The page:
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TV3002 - Transitions from Health to Disease 2

Credit points: 12
Year: 2019
Student Contribution Band: Band 3
Administered by: College of Public Health, Medical & Vet Sciences

This subject, together with Transitions from Health to Disease 1, makes up the third level of the BVSc degree program and the second of two years of the integrated veterinary science curriculum. The integrated curriculum is structured around a number of overlapping themes that combine knowledge, skills and attitudes, which are then delivered through five identified elements. The identified elements are: 1. Agents of Disease and Therapeutics 2. Pathology and Clinical Pathology 3. Introduction to Public Health, Livestock and Equine Medicine 4. Introduction to Small Animal Clinical Studies 5. Veterinary Career Development Agents of Disease and Therapeutics continues the study of common parasitological conditions of animals, their diagnosis, treatment, management and zoonotic risks and the use and pharmacology of drugs in veterinary practice. Pathology and Clinical Pathology completes systemic pathology examining the pathologic basis of disease in the cardiovascular, urogenital, integumentary, endocrine, nervous and musculoskeletal systems and introduces clinical pathology. Introduction to Public Health, Livestock and Equine Medicine examines a One Health approach to zoonoses and food safety, differences in structure of the Beef Industry in Australia, bovine clinical examination and lameness, medicine in the pig and poultry industries and equine dermatology, wound management, lameness and podiatry. Introduction to Small Animal Clinical Studies prepares students for their clinical years through introduction to diagnostic clinical reasoning and problem orientated record keeping, small animal dermatology and small animal emergency critical care, the principles of diagnostic imaging and radiation safety, behavioural medicine, surgery and wound management and anaesthesiology. The Veterinary Career Development theme will provide students with the skills necessary to practice as a veterinarian in our changing world and to be able to continually access and use information as knowledge progresses.

Learning Outcomes

  • Explain and demonstrate the key features of surgical sepsis, surgical theatre etiquette, basic surgical procedures, surgical emergencies, emergency critical case management in small animals and wound management in small animals and equines;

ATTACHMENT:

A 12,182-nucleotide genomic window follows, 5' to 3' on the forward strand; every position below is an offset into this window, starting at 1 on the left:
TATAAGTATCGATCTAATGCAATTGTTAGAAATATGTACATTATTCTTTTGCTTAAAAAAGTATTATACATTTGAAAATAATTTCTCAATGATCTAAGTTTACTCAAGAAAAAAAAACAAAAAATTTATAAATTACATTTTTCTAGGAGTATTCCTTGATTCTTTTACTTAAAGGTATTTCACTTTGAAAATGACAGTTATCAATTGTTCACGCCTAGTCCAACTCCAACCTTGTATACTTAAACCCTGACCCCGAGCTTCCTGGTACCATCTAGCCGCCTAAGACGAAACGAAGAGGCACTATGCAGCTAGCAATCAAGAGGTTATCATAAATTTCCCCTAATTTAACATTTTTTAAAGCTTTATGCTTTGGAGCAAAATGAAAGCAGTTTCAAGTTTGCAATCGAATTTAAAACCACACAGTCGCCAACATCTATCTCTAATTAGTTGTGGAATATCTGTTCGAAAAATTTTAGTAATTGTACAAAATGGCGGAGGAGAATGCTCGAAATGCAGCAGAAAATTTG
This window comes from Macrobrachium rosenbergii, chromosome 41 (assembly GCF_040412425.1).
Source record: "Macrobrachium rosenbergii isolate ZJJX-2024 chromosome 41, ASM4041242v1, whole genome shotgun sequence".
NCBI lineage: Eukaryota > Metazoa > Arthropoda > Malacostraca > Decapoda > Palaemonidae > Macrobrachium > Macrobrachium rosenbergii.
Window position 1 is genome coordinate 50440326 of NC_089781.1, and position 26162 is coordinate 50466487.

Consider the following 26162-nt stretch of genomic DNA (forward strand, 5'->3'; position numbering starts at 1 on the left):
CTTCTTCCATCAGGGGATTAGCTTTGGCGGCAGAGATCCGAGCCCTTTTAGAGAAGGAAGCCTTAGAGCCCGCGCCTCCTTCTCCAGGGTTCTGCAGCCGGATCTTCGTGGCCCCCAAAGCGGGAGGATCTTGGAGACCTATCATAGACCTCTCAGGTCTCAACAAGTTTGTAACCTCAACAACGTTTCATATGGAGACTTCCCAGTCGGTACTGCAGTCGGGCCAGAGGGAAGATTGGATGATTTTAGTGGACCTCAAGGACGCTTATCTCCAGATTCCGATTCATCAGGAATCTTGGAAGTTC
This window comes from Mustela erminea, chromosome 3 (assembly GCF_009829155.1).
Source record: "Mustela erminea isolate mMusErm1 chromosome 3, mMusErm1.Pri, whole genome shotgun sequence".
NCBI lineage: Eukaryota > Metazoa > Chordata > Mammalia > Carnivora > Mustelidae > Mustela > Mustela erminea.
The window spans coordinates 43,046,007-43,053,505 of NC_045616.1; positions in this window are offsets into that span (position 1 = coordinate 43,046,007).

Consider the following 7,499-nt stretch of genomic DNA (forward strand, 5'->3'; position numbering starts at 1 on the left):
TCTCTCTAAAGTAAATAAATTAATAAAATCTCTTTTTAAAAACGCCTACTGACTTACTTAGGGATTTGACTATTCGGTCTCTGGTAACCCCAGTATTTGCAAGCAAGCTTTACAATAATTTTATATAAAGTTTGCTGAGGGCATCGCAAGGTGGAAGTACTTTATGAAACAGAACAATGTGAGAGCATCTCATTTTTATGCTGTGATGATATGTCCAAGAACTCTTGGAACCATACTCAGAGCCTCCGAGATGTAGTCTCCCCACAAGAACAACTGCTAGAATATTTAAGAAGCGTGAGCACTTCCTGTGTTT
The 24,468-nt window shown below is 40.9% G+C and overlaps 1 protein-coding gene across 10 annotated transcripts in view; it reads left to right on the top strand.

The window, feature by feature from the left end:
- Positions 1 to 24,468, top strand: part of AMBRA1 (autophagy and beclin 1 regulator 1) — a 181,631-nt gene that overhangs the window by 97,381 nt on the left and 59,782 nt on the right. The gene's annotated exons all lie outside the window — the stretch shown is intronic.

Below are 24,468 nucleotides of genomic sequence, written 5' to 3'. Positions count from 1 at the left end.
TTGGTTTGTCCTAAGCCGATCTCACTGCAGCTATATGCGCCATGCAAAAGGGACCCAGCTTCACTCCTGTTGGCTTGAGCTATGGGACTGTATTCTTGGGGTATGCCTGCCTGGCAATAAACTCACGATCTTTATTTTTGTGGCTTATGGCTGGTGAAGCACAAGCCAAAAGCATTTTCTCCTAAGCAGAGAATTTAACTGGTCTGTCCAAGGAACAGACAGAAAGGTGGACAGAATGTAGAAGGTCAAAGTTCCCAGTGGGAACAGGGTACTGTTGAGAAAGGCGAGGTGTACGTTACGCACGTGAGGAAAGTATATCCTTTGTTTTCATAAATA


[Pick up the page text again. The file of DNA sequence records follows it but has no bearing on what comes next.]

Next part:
• Diagnose common diseases of the cardiovascular, urogenital, integumentary, endocrine, nervous and musculoskeletal systems based on gross and histopathological changes, explain their pathophysiology, and describe common laboratory abnormalities and the interpretive considerations of chemistry tests and urinalysis for the detection of disease in animals;
  • Diagnose, manage, treat and prevent some common infectious and parasitic diseases including zoonotic pathogens, using a One Health approach, in companion animals, pigs, poultry and equines as well as behavioural problems in companion animals. Discuss the process of diagnostic reasoning and demonstrate problem orientated record keeping;
  • Discuss the beef cattle and ruminant export industries in Australia;
  • Discuss the pharmacological principles associated with treatment and management of common disease of animals and anaesthesia in small animals and describe anesthetic procedures, delivery systems, risks associated with anesthesia, use of drugs, monitoring and basic problem solving for safe anesthesia in small animals;
  • Describe and diagnose common dermatological conditions in small animals and equines, their management and treatment;
  • Discuss the basic concepts of the production of x- rays, the interaction of radiation within the body and how it applies to radiographic techniques and radiation safety aspects;
  • Apply knowledge on the anatomy, physiology and behaviour of animals to undertake a clinical examination of the dog, cat and cow, evaluate lameness in the cow and horse and apply podiatry to managing the health and disorders of the equine hoof;
  • Demonstrate and strengthen teamwork, conflict management skills and negotiation skills.
Prerequisites: TV3001 and allow concurrent for TV3001


Townsville, Study Period 2, Internal
Census Date 29-Aug-2019
Coordinator: Assoc. Professor Constantin Constantinoiu, Dr Jim Taylor
Lecturers: Dr Jenni Scott, Miss Josephine Penny, Miss Yissu Martinez, Assoc. Professor John Cavalieri, Professor William Tranter, Assoc. Professor Richard Squires, Assoc. Professor Janice Lloyd, Dr Tessa Mackie, Assoc. Professor Bradley Dowling, Dr Robert Kinobe, Dr Sandra De Cat, Mrs Karen Reeks, Dr Ruth Sutcliffe, Assoc. Professor Constantin Constantinoiu, Ms Sally Watts, Dr Elena Constantinoiu, Dr Leo Foyle, Dr Karen Gerber, Mrs Virginia Simpson, Dr Yukari Miyake, Dr Dilini Thilakaratne, Dr Rachel Bowater, Dr Donnalee Taylor, Assoc. Professor Anthony Caiafa, Dr Linda Hayes, Dr Frans Venter, Mrs Wendy Foyle, <Person not found>, Professor Estelle Venter, <Person not found>, Dr Jim Taylor, Dr Sarah-Jane Wilson, Dr Dem de Tonnerre, Dr David Blignaut, Mr Scott Blyth.
Workload expectations:

The student workload for this 12 credit point subject is approximately 520 hours.

  • 206 hours lectures
  • 14 hours tutorials
  • 43 hours practicals
  • assessment and self-directed study
Assessment: end of semester exam (60%); (40%).
Special Assessment Requirements: ALL practicals, tutorials, guest lectures, workshops, field trips, and animal handling sessions are compulsory. Farm practice placement must be completed

Note: Minor variations might occur due to the continuous Subject quality improvement process, and in case of minor variation(s) in assessment details, the Subject Outline represents the latest official information.